Bankruptcy Filing To Avoid Johnson & Johnson Baby Powder Cancer Lawsuits Described as “Serious Abuse” By Law Professors

Bankruptcy law experts note that the filing is an abusive tactic that could have far-reaching ramifications for the legal system

A group of law professors is urging a federal judge to throw out a controversial Johnson & Johnson bankruptcy filing made last year, which is being used as part of an attempt by the company limit its liability in Baby Powder cancer lawsuits, even though it is a solvent company worth over $400 billion.

Johnson & Johnson currently faces more than 30,000 Baby Powder lawsuits and Shower-to-Shower lawsuits brought throughout the federal court system by women alleging that talc and asbestos particles in the products caused women to develop ovarian cancer, mesothelioma and other injuries.

In response to mounting litigation costs and a number of massive verdicts returned in early trial dates, Johnson & Johnson announced in October that it had spun off any liability exposure it faces from the litigation into a new company, LTL Management, LLC, which was formed for the express purpose of placing the new unit into bankruptcy. The move has been viewed as largely a negotiating attempt to force plaintiffs to accept less compensation than they seek, since Johnson & Johnson has sufficient assets to cover liability exposure it faces for failing to warn consumers about the risks associated with its talc products.

The Johnson & Johnson talcum powder bankruptcy plan has been widely criticized by plaintiffs lawyers, as well as bankruptcy experts, as an abuse of the legal process and effort to delay a series of trials that were expected to go before juries this year.

Late last year, the issue was assigned to U.S. Bankruptcy Judge Michael Kaplan in New Jersey, who announced the Court will hold four days of hearings beginning on February 15, to hear arguments on a motion to dismiss the bankruptcy filing.

On January 26, a group of 11 law professors from universities across the country brought a motion to file an amicus brief (PDF), to voice their opposition to what is described as a “novel and dangerous tactic,” which would be an alarming abuse the U.S. bankruptcy system if companies are permitted to escape liability through bankruptcy protections when they are in excellent financial health.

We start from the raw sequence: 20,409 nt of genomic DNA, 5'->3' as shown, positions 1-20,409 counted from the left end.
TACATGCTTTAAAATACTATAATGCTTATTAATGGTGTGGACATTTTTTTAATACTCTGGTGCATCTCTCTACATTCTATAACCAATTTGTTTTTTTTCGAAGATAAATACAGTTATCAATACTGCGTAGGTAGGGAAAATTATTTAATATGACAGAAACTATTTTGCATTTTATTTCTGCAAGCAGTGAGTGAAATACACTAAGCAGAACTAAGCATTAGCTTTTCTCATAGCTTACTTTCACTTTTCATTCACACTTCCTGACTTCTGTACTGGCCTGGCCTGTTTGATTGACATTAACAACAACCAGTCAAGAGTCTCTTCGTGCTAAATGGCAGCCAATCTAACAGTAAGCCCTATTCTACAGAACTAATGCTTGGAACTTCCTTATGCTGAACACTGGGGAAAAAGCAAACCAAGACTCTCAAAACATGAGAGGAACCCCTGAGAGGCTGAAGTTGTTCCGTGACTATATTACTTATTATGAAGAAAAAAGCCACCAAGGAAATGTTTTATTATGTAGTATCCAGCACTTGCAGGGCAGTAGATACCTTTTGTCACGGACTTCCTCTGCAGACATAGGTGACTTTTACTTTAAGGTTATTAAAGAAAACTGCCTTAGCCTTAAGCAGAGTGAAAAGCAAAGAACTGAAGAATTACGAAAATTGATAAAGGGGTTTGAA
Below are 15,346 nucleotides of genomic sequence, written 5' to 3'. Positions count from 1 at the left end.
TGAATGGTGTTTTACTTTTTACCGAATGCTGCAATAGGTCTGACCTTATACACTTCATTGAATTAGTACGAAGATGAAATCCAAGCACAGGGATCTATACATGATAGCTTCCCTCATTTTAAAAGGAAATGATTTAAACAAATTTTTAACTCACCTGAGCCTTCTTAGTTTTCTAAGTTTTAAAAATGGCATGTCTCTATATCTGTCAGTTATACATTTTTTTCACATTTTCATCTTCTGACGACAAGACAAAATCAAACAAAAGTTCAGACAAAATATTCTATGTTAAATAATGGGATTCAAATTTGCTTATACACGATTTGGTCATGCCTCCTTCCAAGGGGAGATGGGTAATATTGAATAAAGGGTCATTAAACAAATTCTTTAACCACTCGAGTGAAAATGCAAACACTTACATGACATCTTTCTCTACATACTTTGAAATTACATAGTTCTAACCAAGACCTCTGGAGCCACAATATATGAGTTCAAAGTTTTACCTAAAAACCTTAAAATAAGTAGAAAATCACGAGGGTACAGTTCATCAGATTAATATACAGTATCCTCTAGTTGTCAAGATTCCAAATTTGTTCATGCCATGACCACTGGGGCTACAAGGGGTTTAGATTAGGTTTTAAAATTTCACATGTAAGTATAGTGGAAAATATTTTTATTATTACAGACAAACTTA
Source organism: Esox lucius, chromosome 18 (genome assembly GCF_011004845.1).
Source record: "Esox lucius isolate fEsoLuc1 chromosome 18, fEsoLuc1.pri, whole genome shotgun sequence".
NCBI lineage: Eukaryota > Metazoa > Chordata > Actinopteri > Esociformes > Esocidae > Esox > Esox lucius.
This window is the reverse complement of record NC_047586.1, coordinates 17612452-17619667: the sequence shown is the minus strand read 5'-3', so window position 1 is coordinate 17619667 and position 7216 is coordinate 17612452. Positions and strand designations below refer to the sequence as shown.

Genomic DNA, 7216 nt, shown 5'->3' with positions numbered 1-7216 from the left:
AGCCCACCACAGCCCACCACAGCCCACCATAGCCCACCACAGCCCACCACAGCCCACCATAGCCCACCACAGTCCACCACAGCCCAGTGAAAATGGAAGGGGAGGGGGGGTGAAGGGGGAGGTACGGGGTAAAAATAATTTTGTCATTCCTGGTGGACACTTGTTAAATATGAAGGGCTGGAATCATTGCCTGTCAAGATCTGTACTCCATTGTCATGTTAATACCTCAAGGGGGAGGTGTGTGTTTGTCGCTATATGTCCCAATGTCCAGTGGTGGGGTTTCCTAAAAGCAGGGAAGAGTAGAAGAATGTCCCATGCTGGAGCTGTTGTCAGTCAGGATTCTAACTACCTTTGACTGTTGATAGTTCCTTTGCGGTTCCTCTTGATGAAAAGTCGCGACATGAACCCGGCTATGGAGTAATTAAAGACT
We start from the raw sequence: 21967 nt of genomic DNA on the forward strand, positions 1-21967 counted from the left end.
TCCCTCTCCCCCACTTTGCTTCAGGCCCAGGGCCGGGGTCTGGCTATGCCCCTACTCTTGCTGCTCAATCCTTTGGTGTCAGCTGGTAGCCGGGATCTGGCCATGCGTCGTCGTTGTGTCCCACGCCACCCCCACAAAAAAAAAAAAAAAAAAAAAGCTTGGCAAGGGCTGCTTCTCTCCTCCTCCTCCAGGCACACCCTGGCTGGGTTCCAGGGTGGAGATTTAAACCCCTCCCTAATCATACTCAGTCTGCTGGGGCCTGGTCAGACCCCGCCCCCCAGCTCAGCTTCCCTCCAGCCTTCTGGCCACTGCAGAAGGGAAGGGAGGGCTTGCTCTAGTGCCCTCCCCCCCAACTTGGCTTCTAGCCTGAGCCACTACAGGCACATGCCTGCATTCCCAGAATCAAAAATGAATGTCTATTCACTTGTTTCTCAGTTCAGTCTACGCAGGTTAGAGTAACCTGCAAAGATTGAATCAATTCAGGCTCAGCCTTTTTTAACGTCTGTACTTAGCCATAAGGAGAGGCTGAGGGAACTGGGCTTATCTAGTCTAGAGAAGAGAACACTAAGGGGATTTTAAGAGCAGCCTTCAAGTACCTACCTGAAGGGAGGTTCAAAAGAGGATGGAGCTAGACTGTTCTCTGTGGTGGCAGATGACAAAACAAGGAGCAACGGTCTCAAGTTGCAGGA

“This [Johnson & Johnson] bankruptcy is not about reorganizing, rehabilitating, or granting a fresh start to an honest, unfortunate debtor. Nor is it about maximizing estate value for the benefit of creditors,” the professors wrote. “Rather, this bankruptcy is about minimizing estate value to the detriment of J&J’s tort victims, the sole ‘creditors’ in this case.”

The professors point out that Johnson & Johnson is an obviously solvent company, with a market capitalization of $400 billion, which should provide more than enough assets to address the talcum powder liability. They call LTL a “shell company”, which exists only to protect Johnson &Johnson’s assets from its talc victims and “deprive innocent talc victims of their day in court.”

They say the tactic, which has become known as the “Texas Two-Step,” which has been used by companies facing massive asbestos-related litigation in the past, is a threat to the bankruptcy system, and if the process is allowed to continue, will expose that system to endless abuse by large corporations.

“The Amici Professors believe this strategy is a direct attack on the fundamental integrity of the Chapter 11 system, which is intended to protect honest but unfortunate debtors who are willing to subject themselves and their assets to the supervision of the Court,” they wrote. “Solvent tortfeasors, like J&J, should not be permitted to use Chapter 11 as a tool to shield assets from the claims of their victims.”

The professors must win approval from U.S. bankruptcy Judge Michael Kaplan to allow their arguments to be considered during the February 15 hearing.

Defending against the talcum powder litigation has cost Johnson & Johnson $1 billion, on top of Baby Powder settlements and verdicts that have amounted to another $3.5 billion, according to the bankruptcy filing.

Most of the U.S. talc litigation is currently pending in the federal court system, where the cases are centralized before U.S. District Judge Freda L. Wolfson in the District of New Jersey, as part of an MDL or multidistrict litigation. Prior to the bankruptcy filing, the Court was planning to hold a series of talcum powder “bellwether” trials beginning in April 2022, which have now been delayed after a stay on all proceedings was issued by the U.S. Bankruptcy Court.

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